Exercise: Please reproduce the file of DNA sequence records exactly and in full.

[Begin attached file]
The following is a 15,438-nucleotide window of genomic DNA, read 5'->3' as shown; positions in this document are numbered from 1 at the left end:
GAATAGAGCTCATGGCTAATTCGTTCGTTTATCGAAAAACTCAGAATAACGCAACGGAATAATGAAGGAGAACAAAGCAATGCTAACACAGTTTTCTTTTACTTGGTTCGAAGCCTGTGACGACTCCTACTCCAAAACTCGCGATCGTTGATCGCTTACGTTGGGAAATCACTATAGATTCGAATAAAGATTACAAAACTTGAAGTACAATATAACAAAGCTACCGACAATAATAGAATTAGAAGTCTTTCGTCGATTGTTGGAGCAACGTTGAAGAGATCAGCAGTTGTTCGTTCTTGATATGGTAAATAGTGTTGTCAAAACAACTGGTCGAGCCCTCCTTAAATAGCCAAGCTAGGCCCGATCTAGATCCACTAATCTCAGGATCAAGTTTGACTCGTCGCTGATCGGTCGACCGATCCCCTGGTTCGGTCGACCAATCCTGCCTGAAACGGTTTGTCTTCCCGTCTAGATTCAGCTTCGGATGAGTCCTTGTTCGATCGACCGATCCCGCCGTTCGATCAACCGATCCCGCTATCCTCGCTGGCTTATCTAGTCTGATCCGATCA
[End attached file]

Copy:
The following is a 15,438-nucleotide window of genomic DNA, read 5'->3' as shown; positions in this document are numbered from 1 at the left end:
GAATAGAGCTCATGGCTAATTCGTTCGTTTATCGAAAAACTCAGAATAACGCAACGGAATAATGAAGGAGAACAAAGCAATGCTAACACAGTTTTCTTTTACTTGGTTCGAAGCCTGTGACGACTCCTACTCCAAAACTCGCGATCGTTGATCGCTTACGTTGGGAAATCACTATAGATTCGAATAAAGATTACAAAACTTGAAGTACAATATAACAAAGCTACCGACAATAATAGAATTAGAAGTCTTTCGTCGATTGTTGGAGCAACGTTGAAGAGATCAGCAGTTGTTCGTTCTTGATATGGTAAATAGTGTTGTCAAAACAACTGGTCGAGCCCTCCTTAAATAGCCAAGCTAGGCCCGATCTAGATCCACTAATCTCAGGATCAAGTTTGACTCGTCGCTGATCGGTCGACCGATCCCCTGGTTCGGTCGACCAATCCTGCCTGAAACGGTTTGTCTTCCCGTCTAGATTCAGCTTCGGATGAGTCCTTGTTCGATCGACCGATCCCGCCGTTCGATCAACCGATCCCGCTATCCTCGCTGGCTTATCTAGTCTGATCCGATCA